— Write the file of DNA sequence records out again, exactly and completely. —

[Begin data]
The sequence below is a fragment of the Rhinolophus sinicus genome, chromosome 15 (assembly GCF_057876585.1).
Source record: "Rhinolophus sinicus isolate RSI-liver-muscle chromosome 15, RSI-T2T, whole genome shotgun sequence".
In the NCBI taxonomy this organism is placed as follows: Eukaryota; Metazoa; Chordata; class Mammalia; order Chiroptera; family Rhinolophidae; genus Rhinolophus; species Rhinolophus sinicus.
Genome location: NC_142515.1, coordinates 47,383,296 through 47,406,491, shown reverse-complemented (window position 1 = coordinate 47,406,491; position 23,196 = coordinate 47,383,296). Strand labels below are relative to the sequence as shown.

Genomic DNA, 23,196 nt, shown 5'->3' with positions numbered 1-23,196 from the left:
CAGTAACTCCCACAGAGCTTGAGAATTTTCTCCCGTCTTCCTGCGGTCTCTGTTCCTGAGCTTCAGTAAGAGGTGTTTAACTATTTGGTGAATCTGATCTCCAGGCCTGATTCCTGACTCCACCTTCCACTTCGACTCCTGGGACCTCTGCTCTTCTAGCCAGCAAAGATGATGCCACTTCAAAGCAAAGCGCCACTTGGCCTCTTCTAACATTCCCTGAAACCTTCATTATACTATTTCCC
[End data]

The sequence below is a fragment of the Rhinolophus sinicus genome, chromosome 15 (assembly GCF_057876585.1).
Source record: "Rhinolophus sinicus isolate RSI-liver-muscle chromosome 15, RSI-T2T, whole genome shotgun sequence".
In the NCBI taxonomy this organism is placed as follows: Eukaryota; Metazoa; Chordata; class Mammalia; order Chiroptera; family Rhinolophidae; genus Rhinolophus; species Rhinolophus sinicus.
Genome location: NC_142515.1, coordinates 47,383,296 through 47,406,491, shown reverse-complemented (window position 1 = coordinate 47,406,491; position 23,196 = coordinate 47,383,296). Strand labels below are relative to the sequence as shown.

Genomic DNA, 23,196 nt, shown 5'->3' with positions numbered 1-23,196 from the left:
CAGTAACTCCCACAGAGCTTGAGAATTTTCTCCCGTCTTCCTGCGGTCTCTGTTCCTGAGCTTCAGTAAGAGGTGTTTAACTATTTGGTGAATCTGATCTCCAGGCCTGATTCCTGACTCCACCTTCCACTTCGACTCCTGGGACCTCTGCTCTTCTAGCCAGCAAAGATGATGCCACTTCAAAGCAAAGCGCCACTTGGCCTCTTCTAACATTCCCTGAAACCTTCATTATACTATTTCCC